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Undercolor/840102/A RealTime Talking Clock

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UnderColor, Volume 1, Number 2, December 25, 1984

  • Title: A RealTime Talking Clock
  • Author: Dennis Kitsz
  • Synopsis: Part II of an ongoing series.
  • Page Scans: Link

Article

The idea of computer-generated speech always reminds my of my elementary school days, when Bell Laboratories amazed the world with its first talking computer. It sang Daisy in a hollow, inflectionless voice. l heard that same voice about ten years later in 2001: A Space Odyssey. Director Stanley Kubrick paid homage to that first digital talker as the errant supercomputer HAL is dismantled, board by electronic board. It first begins to lose its intelligence and other human traits; its speech becomes simpler, then mindless. Finally HAL begins singing Daisy—in that hollow, inflectionless voice. Bell Labs’ Daisy is nearly a quarter-century past. Last month I presented the concepts of digitally recording your own speech, and this month I’ve got a simple circuit that will provide you with high-quality speech with a built-in clock vocabulary. With just a little more work, a speech device with full, software-controlled inflection can be built.

At the heart of this speechmaking is the General Instrument

SPO256 vocal tract synthesizer circuit. Vocal tract synthesizers work by emulating the vocal tract— lungs, vocal cords, throat, nose, mouth, tongue and lips. Every word makes use of a significant portion of the vocal tract, which can be thought of as a tone generator, a noise generator, and a filter.

Your Personal Synthesizer

To see how your built-in generators and filters work, try this. Hum a note in the middle of your voice range—the pitch generator at work. Now sing "eeee" on that note. Change that sung "eeee" slowly to an "oooo" sound on the same note. Now stop the note and produce the unvoiced "th" sound, like you find at the end of "myth."

Hook them together slowly: "eeee" changing the "oooo" ending with "th." That’s the first step. You've sounded a note, and filtered it with your mouth as "eeee" changed to "oooo." The "th" sound is your noise generator. The next step is to change the pitch. Again, sing "eeee" changing to "oooo," but make the pitch drop as you speak, that is, slide from a higher to a lower singing note while singing "eeee- oooo." End it in "th" again; EEEE·OOooo-th.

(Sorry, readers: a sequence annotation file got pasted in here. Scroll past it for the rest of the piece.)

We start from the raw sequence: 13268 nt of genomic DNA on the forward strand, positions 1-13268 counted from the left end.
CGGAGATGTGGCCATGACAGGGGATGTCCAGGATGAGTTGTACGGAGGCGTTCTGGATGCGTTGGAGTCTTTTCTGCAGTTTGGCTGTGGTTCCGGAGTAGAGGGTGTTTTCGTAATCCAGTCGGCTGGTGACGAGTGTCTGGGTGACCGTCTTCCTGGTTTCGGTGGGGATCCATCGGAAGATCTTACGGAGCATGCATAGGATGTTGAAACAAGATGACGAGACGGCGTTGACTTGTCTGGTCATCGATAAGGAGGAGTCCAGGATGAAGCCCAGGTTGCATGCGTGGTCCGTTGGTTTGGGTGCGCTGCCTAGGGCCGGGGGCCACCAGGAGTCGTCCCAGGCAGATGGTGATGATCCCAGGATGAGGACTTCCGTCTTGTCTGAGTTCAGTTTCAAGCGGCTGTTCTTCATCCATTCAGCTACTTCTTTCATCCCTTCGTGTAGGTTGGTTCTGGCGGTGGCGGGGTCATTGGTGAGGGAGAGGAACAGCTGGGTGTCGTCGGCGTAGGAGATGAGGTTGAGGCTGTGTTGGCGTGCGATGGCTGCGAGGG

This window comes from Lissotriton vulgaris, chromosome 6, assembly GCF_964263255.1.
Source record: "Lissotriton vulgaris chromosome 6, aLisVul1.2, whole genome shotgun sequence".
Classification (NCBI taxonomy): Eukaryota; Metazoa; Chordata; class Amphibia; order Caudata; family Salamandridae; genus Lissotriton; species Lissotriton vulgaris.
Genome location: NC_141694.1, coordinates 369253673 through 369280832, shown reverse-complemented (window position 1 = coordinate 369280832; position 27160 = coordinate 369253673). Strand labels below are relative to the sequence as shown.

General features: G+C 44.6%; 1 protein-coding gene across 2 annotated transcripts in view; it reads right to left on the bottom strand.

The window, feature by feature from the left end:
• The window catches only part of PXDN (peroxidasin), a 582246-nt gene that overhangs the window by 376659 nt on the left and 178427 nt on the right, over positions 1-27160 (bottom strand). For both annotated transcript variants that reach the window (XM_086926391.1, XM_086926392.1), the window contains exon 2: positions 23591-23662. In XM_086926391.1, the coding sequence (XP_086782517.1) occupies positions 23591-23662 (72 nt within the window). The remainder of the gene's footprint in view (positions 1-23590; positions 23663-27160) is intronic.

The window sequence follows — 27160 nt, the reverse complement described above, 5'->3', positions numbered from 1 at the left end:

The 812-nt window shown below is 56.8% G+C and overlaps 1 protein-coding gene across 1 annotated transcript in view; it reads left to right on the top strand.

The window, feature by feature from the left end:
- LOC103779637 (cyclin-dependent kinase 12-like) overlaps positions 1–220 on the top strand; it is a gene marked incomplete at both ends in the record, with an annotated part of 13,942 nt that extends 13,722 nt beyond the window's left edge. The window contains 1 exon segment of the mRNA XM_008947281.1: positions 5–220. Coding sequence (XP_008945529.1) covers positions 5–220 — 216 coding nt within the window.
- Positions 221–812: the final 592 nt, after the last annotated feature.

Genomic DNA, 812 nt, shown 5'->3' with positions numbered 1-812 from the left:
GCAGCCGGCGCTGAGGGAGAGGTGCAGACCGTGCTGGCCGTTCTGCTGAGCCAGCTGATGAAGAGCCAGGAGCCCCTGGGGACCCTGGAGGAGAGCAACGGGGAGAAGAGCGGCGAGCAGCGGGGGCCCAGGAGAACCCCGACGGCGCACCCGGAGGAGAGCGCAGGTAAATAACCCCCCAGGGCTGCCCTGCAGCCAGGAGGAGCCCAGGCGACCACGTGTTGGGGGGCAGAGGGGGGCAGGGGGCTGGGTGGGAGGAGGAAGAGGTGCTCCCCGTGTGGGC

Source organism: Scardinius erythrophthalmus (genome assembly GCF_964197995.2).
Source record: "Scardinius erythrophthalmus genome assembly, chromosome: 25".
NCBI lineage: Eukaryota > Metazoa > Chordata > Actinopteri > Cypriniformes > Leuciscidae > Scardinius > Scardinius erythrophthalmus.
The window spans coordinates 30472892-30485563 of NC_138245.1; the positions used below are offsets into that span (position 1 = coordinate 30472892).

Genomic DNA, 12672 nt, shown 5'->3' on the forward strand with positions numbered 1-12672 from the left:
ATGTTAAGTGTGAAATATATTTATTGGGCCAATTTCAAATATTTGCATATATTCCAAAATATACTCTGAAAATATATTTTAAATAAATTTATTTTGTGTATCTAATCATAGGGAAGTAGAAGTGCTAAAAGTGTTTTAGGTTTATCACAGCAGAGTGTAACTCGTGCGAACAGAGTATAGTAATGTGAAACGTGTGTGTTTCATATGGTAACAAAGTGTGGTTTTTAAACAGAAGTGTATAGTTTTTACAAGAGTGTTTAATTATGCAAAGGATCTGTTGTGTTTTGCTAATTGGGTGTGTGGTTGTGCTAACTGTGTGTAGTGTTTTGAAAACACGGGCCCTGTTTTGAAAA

The final step is to shorten the "eeee" sound, and put the whole thing together quickly-pitch, filtering and noise. EE·OOoooo·th. Eooth. Youth. There's the word: youth. It consists of a sliding tone, a changing filtered sound, and a bit of noise.

Even the most complex sounds can be broken down into basic chunks of sound. There are the filtered pitches such as ee, oo, oh, ah, ih, eh; noises like th, f, s, sh; and filtered voice-pitch combinations that produce b, p, m, n, l, r, ch and so forth. Pitch changes provide inflection to the words. All these pieces are called allophones, and can be emulated with electronic pitch generators, noise generators, and filters. Such electronic allophones are the basis of many speech synthesis circuits, such as the General Instrument SP0256 device that interfaces so easily with the Color Computer. lnside the SP0256 are the sound generators and filters, plus a small microprocessor which, given sets of instructions, can produce complex, intelligible sound.

lnterfaclng The Synthesizer

The SPO256-017 and its companion SPR016-117 serial speech ROM form a talking clock set; these are the most accessible speech synthesis parts, available for $10 from Radio Shack (catalog number 276-1783). The interface schematic is shown in Figure 1. It uses the CoCoPort

input/output board (Custom Color, April-May, 1983), making it compatible with disk drives and cartridges. The entire Color Computer talking clock can be constructed for under $25.